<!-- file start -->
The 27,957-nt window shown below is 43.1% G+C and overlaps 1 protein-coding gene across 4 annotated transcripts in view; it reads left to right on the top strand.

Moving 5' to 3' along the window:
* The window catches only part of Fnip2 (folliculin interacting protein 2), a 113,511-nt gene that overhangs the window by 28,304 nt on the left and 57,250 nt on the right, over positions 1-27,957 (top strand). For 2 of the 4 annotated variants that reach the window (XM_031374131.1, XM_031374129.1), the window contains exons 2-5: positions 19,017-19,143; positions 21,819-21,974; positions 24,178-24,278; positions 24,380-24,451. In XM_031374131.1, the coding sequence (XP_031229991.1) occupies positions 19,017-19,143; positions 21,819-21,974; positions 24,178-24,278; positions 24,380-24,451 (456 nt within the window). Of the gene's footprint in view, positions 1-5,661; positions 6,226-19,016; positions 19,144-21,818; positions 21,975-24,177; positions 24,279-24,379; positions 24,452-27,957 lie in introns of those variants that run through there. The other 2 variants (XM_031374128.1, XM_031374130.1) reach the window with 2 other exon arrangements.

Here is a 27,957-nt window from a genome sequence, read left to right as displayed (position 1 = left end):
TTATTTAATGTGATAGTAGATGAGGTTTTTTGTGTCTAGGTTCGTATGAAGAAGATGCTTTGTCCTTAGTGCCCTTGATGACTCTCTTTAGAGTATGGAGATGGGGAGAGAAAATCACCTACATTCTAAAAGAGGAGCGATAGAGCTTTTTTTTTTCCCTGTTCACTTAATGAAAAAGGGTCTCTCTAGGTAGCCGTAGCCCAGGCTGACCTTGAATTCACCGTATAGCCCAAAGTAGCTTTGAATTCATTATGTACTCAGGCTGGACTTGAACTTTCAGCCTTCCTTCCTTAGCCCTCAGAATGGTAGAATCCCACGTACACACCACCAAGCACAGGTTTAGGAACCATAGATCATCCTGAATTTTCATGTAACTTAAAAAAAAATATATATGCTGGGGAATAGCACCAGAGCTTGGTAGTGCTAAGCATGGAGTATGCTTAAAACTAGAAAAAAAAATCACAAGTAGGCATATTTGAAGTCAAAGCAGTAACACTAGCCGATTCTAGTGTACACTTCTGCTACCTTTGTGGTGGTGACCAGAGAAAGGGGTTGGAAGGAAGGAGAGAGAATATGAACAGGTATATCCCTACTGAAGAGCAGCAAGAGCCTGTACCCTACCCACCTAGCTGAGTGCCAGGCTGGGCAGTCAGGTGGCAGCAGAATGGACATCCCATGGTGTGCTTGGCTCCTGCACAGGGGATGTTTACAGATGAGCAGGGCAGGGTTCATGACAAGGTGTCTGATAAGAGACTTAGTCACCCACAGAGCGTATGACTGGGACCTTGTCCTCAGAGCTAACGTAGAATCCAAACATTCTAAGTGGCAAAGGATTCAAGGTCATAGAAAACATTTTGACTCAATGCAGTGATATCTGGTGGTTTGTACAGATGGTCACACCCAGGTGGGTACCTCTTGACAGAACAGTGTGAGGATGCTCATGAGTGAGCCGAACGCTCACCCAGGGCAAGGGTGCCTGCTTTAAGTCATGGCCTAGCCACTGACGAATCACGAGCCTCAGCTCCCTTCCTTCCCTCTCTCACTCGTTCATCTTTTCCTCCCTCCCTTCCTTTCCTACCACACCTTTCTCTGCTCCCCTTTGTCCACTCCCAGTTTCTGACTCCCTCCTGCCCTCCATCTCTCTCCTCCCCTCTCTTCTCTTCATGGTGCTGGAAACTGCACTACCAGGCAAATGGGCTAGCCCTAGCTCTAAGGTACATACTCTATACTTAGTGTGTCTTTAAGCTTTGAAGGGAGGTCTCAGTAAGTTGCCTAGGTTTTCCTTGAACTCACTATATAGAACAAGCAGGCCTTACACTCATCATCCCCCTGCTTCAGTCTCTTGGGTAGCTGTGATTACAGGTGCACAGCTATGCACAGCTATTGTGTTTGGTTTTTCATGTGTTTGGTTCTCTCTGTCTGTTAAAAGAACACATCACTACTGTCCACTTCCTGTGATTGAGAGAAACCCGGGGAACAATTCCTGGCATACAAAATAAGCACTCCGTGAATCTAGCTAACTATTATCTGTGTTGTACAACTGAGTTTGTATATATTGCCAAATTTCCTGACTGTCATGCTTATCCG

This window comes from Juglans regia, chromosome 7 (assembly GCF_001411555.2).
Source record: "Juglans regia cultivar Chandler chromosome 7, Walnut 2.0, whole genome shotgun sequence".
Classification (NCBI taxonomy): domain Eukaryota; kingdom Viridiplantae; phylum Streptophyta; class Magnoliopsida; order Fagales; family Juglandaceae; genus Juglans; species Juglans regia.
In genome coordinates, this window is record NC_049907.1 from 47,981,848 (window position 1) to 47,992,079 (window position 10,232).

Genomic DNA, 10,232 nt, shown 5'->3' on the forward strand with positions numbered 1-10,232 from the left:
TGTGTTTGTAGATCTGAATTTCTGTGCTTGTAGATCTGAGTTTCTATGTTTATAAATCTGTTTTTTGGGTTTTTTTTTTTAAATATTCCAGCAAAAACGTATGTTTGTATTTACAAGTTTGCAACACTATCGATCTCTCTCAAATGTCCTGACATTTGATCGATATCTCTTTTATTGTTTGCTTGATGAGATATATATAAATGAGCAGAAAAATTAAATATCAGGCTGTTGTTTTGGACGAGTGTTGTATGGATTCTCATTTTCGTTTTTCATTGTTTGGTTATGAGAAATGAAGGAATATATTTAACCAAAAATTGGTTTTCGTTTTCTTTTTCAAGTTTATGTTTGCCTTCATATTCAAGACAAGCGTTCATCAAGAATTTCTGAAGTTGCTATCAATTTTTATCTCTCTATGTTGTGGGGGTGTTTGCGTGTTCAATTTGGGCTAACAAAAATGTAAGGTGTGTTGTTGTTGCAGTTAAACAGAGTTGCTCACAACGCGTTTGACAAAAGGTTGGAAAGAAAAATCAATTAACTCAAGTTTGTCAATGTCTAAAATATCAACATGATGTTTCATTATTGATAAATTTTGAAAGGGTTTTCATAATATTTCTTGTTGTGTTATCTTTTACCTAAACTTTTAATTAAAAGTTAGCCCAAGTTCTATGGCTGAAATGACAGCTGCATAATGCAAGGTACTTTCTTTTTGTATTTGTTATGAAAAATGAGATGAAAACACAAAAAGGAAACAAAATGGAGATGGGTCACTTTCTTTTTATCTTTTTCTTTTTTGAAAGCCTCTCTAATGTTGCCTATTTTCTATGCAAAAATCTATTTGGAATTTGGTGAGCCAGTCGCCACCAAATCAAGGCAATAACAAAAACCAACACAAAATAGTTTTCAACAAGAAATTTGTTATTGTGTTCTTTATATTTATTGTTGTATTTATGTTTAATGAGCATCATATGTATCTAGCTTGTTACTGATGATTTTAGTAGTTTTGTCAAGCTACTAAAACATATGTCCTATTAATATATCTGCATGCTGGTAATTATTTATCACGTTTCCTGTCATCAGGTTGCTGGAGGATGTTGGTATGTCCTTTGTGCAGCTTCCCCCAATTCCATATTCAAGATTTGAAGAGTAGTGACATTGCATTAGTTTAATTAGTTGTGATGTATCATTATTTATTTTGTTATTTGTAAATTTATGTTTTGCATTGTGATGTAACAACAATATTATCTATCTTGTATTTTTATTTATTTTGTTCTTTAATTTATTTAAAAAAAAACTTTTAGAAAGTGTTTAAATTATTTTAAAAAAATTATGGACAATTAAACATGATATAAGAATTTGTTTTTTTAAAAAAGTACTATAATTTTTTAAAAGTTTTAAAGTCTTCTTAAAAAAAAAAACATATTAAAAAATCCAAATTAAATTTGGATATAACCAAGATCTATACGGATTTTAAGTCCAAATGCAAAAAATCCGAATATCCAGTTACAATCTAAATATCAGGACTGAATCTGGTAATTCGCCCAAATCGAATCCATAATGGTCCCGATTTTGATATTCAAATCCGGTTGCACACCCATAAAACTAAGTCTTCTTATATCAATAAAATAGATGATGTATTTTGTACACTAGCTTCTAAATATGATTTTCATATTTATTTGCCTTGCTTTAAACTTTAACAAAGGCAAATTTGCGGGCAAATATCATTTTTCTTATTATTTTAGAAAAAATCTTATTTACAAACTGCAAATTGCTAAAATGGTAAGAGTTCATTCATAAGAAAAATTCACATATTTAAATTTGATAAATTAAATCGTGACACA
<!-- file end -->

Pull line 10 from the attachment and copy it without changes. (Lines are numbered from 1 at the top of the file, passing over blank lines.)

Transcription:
Genomic DNA, 10,232 nt, shown 5'->3' on the forward strand with positions numbered 1-10,232 from the left: